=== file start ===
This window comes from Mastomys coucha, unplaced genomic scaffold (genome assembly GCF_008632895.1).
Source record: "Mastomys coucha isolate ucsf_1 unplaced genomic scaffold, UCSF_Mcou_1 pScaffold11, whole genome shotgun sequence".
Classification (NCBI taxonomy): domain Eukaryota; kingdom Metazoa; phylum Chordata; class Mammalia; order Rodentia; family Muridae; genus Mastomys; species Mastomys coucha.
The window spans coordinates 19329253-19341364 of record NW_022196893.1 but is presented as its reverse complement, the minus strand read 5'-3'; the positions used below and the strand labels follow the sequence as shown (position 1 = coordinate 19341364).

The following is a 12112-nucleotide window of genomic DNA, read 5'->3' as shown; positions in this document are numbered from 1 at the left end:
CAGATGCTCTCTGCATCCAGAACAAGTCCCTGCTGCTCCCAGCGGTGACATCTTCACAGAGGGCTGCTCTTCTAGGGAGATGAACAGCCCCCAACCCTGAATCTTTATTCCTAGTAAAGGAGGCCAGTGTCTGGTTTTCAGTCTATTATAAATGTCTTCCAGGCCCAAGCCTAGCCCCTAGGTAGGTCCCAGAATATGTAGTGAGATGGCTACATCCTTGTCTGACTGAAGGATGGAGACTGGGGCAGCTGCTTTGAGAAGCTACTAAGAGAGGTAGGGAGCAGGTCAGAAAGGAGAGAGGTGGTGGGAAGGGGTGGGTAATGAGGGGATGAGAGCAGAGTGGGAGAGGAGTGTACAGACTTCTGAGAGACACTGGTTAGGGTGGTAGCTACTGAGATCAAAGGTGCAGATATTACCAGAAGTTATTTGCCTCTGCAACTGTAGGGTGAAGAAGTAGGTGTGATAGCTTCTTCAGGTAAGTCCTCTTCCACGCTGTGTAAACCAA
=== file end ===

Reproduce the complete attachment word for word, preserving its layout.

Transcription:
This window comes from Mastomys coucha, unplaced genomic scaffold (genome assembly GCF_008632895.1).
Source record: "Mastomys coucha isolate ucsf_1 unplaced genomic scaffold, UCSF_Mcou_1 pScaffold11, whole genome shotgun sequence".
Classification (NCBI taxonomy): domain Eukaryota; kingdom Metazoa; phylum Chordata; class Mammalia; order Rodentia; family Muridae; genus Mastomys; species Mastomys coucha.
The window spans coordinates 19329253-19341364 of record NW_022196893.1 but is presented as its reverse complement, the minus strand read 5'-3'; the positions used below and the strand labels follow the sequence as shown (position 1 = coordinate 19341364).

The following is a 12112-nucleotide window of genomic DNA, read 5'->3' as shown; positions in this document are numbered from 1 at the left end:
CAGATGCTCTCTGCATCCAGAACAAGTCCCTGCTGCTCCCAGCGGTGACATCTTCACAGAGGGCTGCTCTTCTAGGGAGATGAACAGCCCCCAACCCTGAATCTTTATTCCTAGTAAAGGAGGCCAGTGTCTGGTTTTCAGTCTATTATAAATGTCTTCCAGGCCCAAGCCTAGCCCCTAGGTAGGTCCCAGAATATGTAGTGAGATGGCTACATCCTTGTCTGACTGAAGGATGGAGACTGGGGCAGCTGCTTTGAGAAGCTACTAAGAGAGGTAGGGAGCAGGTCAGAAAGGAGAGAGGTGGTGGGAAGGGGTGGGTAATGAGGGGATGAGAGCAGAGTGGGAGAGGAGTGTACAGACTTCTGAGAGACACTGGTTAGGGTGGTAGCTACTGAGATCAAAGGTGCAGATATTACCAGAAGTTATTTGCCTCTGCAACTGTAGGGTGAAGAAGTAGGTGTGATAGCTTCTTCAGGTAAGTCCTCTTCCACGCTGTGTAAACCAA